By default, the server is not enabled. To activate it, you need to add the following line into the settings file:

plugins/serv/class  server

The default port on which the server runs is 18923. If this port is occupied (e.g., by another instance of cam-control running), it tries to connect to the next 10 ports in ascending order. If that is still unsuccessful, it does not run at all. The port can also be manually set in the settings file with the following line:

plugins/serv/parameters/port        23456

If you use more than one camera, it might make sense to assign them different well-defined ports using the camera-specific settings:

css/ppimaq_0/plugins/serv/parameters/port   23456
css/uc480_0/plugins/serv/parameters/port    23467

Finally, if the PC has several network interfaces, you can specify the IP address in the same way as the port:


After the server is set up and software is started, the server starts automatically. If it is running, you can see its status on the bottom of the Plugins tab. It shows the server IP address and port, as well as the number of currently connected clients. Several clients can be operating simultaneously.

General message format

The protocol is based on JSON messages. Almost all of the messages sent to and from the server are simple JSON data. The only exception are the messages containing large data (e.g., frames), in which case the message consists of a JSON header and appended binary data, whose format is described within the header.

The first message kind is the one establishing the protocol. It has a simple format {"protocol": "1.0"}, where instead of 1.0 it can have any protocol version. The reply has the same format, which specifies the actual protocol used by the server. Currently only a single protocol (version 1.0) is supported, so this message is not necessary. However, it is still recommended to start with it to make sure that the server runs the specified version and future-proof the applications.

Apart from this message, other messages follow the same general structure:

    "id": 0,
    "purpose": "request",
    "parameters": {
        "name": "cam/param/get",
        "args": {
            "name": "exposure"

The first field is "id", which can contain a message ID. If it is defined, then the reply to this message will have the same value of the "id" field. If it is omitted, then "id" is omitted in the reply as well.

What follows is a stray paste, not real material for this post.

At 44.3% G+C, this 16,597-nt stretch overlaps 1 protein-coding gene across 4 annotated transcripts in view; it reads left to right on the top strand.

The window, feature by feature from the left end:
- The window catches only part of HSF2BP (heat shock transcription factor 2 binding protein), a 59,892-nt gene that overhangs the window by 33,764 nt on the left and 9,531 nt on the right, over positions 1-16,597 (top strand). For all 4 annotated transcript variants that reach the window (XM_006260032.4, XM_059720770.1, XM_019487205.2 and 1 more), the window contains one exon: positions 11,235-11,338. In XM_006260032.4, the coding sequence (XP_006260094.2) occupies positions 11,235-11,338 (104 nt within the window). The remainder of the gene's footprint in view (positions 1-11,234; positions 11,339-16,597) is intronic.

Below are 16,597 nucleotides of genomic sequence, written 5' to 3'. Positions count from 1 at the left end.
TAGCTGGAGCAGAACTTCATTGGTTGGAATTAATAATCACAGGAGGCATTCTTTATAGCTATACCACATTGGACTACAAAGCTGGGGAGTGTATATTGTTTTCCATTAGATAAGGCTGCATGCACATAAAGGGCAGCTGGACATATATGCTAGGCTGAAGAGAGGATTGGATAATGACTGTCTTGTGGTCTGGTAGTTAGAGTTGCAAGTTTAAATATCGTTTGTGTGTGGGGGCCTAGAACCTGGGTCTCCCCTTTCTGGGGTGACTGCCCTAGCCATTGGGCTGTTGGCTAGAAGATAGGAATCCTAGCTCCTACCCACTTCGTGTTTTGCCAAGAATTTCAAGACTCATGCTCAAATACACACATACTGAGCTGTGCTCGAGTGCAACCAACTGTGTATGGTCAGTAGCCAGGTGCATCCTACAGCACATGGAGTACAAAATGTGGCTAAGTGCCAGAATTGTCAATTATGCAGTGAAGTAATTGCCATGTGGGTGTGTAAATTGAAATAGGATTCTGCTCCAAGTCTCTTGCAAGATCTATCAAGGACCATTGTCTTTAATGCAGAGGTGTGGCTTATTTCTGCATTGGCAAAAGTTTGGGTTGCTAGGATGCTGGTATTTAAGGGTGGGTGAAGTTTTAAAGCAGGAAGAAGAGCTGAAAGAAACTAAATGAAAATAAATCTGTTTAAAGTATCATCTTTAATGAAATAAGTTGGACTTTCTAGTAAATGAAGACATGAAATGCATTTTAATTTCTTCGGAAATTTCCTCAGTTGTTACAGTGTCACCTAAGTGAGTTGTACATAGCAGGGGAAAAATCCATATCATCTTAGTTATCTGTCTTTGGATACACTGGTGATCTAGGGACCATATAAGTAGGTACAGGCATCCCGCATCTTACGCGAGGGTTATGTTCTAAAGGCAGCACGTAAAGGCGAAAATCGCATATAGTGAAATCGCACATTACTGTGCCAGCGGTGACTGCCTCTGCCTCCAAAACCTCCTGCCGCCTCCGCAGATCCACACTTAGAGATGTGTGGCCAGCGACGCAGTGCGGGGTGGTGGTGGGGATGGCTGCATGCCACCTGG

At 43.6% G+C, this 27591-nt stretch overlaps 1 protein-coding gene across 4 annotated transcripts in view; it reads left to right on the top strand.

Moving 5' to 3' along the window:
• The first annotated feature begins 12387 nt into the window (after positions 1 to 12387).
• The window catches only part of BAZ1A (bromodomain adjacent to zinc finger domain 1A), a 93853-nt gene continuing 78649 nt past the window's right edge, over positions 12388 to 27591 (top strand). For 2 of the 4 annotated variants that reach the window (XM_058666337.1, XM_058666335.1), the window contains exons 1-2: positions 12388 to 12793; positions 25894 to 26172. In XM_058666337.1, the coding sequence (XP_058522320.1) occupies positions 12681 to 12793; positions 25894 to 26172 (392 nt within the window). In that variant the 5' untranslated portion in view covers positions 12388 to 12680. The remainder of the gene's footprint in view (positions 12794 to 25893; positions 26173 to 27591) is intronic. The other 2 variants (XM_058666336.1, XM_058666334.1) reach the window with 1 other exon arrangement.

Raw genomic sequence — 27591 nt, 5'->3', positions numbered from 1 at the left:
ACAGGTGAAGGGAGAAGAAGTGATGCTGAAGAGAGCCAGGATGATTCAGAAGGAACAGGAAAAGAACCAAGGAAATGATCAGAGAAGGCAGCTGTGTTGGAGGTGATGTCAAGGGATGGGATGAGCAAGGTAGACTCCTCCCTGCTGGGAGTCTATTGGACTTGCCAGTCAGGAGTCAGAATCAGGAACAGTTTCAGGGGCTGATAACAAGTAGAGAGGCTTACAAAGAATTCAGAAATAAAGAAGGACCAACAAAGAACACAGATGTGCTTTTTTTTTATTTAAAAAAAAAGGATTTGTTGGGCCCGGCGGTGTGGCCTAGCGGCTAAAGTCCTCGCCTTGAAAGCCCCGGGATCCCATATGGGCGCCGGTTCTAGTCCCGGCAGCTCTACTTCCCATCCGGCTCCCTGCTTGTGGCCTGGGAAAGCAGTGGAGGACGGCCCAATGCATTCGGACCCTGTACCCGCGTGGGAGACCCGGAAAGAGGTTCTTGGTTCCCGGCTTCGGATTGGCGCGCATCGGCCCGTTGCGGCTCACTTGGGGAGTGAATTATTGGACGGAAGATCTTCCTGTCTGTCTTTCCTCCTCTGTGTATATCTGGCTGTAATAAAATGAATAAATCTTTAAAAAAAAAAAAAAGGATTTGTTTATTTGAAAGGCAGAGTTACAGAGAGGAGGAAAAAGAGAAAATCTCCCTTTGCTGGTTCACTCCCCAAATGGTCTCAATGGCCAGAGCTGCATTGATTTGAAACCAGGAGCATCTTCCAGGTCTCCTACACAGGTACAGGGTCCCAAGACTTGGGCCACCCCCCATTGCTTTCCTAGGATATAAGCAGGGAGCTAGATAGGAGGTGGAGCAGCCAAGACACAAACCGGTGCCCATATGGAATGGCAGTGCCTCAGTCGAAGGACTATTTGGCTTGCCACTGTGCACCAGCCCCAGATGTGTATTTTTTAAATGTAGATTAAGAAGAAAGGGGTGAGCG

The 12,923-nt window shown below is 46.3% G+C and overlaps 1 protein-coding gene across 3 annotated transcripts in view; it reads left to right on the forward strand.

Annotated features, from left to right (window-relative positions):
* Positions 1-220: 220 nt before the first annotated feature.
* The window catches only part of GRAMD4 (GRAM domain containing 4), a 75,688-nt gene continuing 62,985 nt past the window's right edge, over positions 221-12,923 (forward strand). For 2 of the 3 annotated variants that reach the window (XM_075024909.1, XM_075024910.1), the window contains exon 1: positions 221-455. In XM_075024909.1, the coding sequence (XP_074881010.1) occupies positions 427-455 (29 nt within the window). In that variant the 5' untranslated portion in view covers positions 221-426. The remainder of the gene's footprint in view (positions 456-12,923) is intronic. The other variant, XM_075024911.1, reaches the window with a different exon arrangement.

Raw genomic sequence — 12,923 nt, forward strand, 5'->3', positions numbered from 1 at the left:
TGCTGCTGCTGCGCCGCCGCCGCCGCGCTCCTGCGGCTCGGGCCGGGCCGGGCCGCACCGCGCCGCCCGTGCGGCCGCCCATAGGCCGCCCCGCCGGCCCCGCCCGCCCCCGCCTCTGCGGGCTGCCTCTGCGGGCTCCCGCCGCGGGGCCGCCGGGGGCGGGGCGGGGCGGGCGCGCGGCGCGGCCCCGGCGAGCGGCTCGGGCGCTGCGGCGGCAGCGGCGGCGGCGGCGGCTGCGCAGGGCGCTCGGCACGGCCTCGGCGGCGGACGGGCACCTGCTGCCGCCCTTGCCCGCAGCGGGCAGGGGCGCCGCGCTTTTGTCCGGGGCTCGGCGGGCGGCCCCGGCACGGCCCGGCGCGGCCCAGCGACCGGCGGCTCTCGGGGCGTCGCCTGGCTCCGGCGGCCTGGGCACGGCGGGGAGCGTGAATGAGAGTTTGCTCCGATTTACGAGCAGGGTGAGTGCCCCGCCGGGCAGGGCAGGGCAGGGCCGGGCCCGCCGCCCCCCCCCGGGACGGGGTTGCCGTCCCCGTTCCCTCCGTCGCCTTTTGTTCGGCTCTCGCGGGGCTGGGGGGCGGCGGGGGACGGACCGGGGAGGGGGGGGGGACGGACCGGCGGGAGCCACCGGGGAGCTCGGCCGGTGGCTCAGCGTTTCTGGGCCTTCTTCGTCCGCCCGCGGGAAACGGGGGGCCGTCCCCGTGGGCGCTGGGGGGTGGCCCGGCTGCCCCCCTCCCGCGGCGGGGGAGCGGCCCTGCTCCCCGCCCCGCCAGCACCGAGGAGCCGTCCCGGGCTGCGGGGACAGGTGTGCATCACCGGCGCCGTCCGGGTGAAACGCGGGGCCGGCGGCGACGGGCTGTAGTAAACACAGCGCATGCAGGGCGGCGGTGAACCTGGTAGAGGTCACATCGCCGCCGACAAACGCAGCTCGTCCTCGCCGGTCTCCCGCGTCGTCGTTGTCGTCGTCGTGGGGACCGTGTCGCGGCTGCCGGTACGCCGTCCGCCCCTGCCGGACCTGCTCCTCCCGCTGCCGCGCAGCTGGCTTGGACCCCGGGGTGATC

The second field is "purpose", which specifies the purpose of the message. The messages sent to the server have purpose "request", which is assumed by default if this field is omitted. The other possibilities used in the server-sent messages are "reply" for a reply to the request or "error" if an error arose.

The next field is "parameters", which describe the parameters of the request, reply, or error. Request parameters have two sub-fields "name" and "args" specifying, correspondingly, request name and its arguments. Depending on the request, the arguments might also be omitted.

The last possible field (not shown above) is "payload", which signifies that the JSON message is followed by a binary payload and describes its parameters. It is encountered only in some special replies and is described in detail later.

The requests and replies normally have the same format, with the reply typically having the same name but different set of arguments. The error messages have "name" parameter describing the kind of error (e.g., "wrong_request or "wrong_argument"), "description" field with the text description and "args" field with further arguments depending on the error kind.

Finally, note again that in request only "parameters" field is necessary. Hence, the command above can be shortened to {"parameters":{"name":"cam/param/get","args":{"name":"exposure"}}} and, e.g., to start camera acquisition you can simply send {"parameters":{"name":"cam/acq/start"}}.

Requests description

GUI requests

These requests directly address the GUI. They are almost directly analogous to entering values and pressing buttons in the GUI or reading values of controls or indicators:

  • "gui/get/value": get value of a GUI parameter

    • Request args:

      • "name": parameter name; by default, return all parameters

    • Reply args: